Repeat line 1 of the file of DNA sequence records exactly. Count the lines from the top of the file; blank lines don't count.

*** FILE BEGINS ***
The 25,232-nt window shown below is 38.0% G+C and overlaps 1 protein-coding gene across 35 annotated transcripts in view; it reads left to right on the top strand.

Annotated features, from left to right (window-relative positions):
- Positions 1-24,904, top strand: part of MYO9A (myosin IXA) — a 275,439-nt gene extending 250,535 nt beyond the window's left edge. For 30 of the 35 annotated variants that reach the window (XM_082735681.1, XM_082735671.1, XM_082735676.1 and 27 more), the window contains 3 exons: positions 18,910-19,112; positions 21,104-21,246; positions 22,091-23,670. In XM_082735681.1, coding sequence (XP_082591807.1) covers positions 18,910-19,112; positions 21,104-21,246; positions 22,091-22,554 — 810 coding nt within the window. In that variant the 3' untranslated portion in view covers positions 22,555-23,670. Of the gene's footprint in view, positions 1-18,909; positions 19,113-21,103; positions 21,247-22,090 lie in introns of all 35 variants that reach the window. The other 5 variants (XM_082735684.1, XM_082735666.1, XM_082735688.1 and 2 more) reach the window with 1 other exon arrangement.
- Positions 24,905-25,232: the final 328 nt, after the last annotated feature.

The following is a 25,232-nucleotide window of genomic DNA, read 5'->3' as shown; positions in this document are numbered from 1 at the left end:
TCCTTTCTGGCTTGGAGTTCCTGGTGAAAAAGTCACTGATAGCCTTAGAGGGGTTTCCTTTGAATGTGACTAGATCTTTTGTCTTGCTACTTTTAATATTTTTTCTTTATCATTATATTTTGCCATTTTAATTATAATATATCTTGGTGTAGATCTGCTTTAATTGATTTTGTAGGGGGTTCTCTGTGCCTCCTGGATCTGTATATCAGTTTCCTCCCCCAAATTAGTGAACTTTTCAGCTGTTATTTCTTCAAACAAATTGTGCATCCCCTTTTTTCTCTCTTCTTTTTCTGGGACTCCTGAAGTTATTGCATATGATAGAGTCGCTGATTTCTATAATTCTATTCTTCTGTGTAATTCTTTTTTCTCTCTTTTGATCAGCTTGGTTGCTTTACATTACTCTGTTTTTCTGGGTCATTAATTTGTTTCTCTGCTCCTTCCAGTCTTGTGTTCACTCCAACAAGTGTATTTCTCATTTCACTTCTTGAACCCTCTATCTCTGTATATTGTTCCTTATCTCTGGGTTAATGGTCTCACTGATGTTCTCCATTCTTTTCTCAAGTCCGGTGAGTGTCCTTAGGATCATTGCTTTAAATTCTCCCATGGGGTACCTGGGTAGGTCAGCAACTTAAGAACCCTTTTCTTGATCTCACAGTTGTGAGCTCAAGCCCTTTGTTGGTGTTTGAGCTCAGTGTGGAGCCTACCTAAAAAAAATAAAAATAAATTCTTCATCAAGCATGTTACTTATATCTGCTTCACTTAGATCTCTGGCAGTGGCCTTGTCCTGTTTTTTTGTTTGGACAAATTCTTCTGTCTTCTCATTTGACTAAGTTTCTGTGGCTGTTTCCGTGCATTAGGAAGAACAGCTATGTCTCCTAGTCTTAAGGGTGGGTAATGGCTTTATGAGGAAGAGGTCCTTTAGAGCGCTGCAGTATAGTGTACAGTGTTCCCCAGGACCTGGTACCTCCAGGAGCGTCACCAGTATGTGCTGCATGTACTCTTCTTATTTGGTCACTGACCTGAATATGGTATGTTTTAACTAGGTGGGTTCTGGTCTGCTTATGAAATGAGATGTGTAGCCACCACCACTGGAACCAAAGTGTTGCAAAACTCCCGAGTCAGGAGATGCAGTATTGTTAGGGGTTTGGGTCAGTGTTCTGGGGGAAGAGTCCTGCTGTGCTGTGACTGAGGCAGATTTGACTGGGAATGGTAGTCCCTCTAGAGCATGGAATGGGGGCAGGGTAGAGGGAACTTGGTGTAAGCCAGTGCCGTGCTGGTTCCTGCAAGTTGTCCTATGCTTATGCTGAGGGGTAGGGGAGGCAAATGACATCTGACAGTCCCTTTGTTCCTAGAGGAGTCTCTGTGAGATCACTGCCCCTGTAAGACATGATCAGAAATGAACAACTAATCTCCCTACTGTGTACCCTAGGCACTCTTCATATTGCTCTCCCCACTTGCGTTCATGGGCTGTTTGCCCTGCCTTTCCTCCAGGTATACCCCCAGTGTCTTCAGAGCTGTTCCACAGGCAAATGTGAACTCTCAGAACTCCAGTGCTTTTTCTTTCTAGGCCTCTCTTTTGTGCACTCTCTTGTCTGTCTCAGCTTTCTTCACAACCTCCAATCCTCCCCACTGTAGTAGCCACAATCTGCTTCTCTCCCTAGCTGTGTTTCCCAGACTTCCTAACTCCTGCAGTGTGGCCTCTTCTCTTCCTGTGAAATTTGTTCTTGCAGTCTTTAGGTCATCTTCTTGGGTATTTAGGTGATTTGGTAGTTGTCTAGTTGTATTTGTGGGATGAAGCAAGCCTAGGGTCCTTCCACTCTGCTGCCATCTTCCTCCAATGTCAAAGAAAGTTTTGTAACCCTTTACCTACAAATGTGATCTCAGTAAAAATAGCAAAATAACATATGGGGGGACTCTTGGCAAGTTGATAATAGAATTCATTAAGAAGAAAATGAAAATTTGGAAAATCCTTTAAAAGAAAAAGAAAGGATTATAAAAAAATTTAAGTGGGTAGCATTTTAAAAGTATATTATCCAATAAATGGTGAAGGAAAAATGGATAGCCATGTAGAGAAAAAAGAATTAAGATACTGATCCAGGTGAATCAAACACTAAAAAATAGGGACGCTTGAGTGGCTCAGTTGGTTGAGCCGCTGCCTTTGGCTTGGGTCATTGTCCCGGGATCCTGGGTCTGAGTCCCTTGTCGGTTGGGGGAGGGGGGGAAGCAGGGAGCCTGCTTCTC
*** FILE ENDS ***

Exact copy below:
The 25,232-nt window shown below is 38.0% G+C and overlaps 1 protein-coding gene across 35 annotated transcripts in view; it reads left to right on the top strand.